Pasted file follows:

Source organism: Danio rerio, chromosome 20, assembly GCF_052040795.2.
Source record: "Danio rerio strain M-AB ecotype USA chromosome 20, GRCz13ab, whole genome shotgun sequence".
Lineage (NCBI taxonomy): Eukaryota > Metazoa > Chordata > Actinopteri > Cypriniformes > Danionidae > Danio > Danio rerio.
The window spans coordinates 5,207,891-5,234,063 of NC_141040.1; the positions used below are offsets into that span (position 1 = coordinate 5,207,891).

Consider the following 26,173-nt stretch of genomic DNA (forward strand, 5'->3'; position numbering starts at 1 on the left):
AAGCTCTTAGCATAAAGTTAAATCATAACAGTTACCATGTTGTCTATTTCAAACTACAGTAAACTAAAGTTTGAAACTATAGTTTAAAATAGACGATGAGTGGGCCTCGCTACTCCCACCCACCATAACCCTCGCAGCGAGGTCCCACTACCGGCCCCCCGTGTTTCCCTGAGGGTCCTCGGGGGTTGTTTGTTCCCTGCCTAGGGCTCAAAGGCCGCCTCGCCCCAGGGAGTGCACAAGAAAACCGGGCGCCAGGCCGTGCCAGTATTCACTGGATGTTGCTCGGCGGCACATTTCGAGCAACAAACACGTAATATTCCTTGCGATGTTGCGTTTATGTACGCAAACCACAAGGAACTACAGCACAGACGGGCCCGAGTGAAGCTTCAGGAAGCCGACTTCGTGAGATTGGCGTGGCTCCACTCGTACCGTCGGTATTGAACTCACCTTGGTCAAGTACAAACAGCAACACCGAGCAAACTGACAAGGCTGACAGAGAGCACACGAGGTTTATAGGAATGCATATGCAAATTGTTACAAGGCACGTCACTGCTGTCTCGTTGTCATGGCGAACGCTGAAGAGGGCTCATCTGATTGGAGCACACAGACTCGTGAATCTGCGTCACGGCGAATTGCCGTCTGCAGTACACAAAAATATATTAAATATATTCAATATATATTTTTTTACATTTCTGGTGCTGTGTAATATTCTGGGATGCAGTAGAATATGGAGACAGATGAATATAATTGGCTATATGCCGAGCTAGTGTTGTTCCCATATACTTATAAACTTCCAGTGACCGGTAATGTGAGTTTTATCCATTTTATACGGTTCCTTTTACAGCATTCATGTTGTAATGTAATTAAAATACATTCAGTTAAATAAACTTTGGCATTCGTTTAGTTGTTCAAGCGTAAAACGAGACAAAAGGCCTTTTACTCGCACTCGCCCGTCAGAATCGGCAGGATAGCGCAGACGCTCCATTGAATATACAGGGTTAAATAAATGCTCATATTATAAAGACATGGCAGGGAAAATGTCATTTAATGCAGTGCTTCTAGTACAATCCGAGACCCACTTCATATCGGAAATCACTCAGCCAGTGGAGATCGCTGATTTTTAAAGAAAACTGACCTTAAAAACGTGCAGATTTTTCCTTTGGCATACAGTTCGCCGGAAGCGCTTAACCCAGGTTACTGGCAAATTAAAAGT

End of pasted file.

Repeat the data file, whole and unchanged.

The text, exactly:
Source organism: Danio rerio, chromosome 20, assembly GCF_052040795.2.
Source record: "Danio rerio strain M-AB ecotype USA chromosome 20, GRCz13ab, whole genome shotgun sequence".
Lineage (NCBI taxonomy): Eukaryota > Metazoa > Chordata > Actinopteri > Cypriniformes > Danionidae > Danio > Danio rerio.
The window spans coordinates 5,207,891-5,234,063 of NC_141040.1; the positions used below are offsets into that span (position 1 = coordinate 5,207,891).

Consider the following 26,173-nt stretch of genomic DNA (forward strand, 5'->3'; position numbering starts at 1 on the left):
AAGCTCTTAGCATAAAGTTAAATCATAACAGTTACCATGTTGTCTATTTCAAACTACAGTAAACTAAAGTTTGAAACTATAGTTTAAAATAGACGATGAGTGGGCCTCGCTACTCCCACCCACCATAACCCTCGCAGCGAGGTCCCACTACCGGCCCCCCGTGTTTCCCTGAGGGTCCTCGGGGGTTGTTTGTTCCCTGCCTAGGGCTCAAAGGCCGCCTCGCCCCAGGGAGTGCACAAGAAAACCGGGCGCCAGGCCGTGCCAGTATTCACTGGATGTTGCTCGGCGGCACATTTCGAGCAACAAACACGTAATATTCCTTGCGATGTTGCGTTTATGTACGCAAACCACAAGGAACTACAGCACAGACGGGCCCGAGTGAAGCTTCAGGAAGCCGACTTCGTGAGATTGGCGTGGCTCCACTCGTACCGTCGGTATTGAACTCACCTTGGTCAAGTACAAACAGCAACACCGAGCAAACTGACAAGGCTGACAGAGAGCACACGAGGTTTATAGGAATGCATATGCAAATTGTTACAAGGCACGTCACTGCTGTCTCGTTGTCATGGCGAACGCTGAAGAGGGCTCATCTGATTGGAGCACACAGACTCGTGAATCTGCGTCACGGCGAATTGCCGTCTGCAGTACACAAAAATATATTAAATATATTCAATATATATTTTTTTACATTTCTGGTGCTGTGTAATATTCTGGGATGCAGTAGAATATGGAGACAGATGAATATAATTGGCTATATGCCGAGCTAGTGTTGTTCCCATATACTTATAAACTTCCAGTGACCGGTAATGTGAGTTTTATCCATTTTATACGGTTCCTTTTACAGCATTCATGTTGTAATGTAATTAAAATACATTCAGTTAAATAAACTTTGGCATTCGTTTAGTTGTTCAAGCGTAAAACGAGACAAAAGGCCTTTTACTCGCACTCGCCCGTCAGAATCGGCAGGATAGCGCAGACGCTCCATTGAATATACAGGGTTAAATAAATGCTCATATTATAAAGACATGGCAGGGAAAATGTCATTTAATGCAGTGCTTCTAGTACAATCCGAGACCCACTTCATATCGGAAATCACTCAGCCAGTGGAGATCGCTGATTTTTAAAGAAAACTGACCTTAAAAACGTGCAGATTTTTCCTTTGGCATACAGTTCGCCGGAAGCGCTTAACCCAGGTTACTGGCAAATTAAAAGT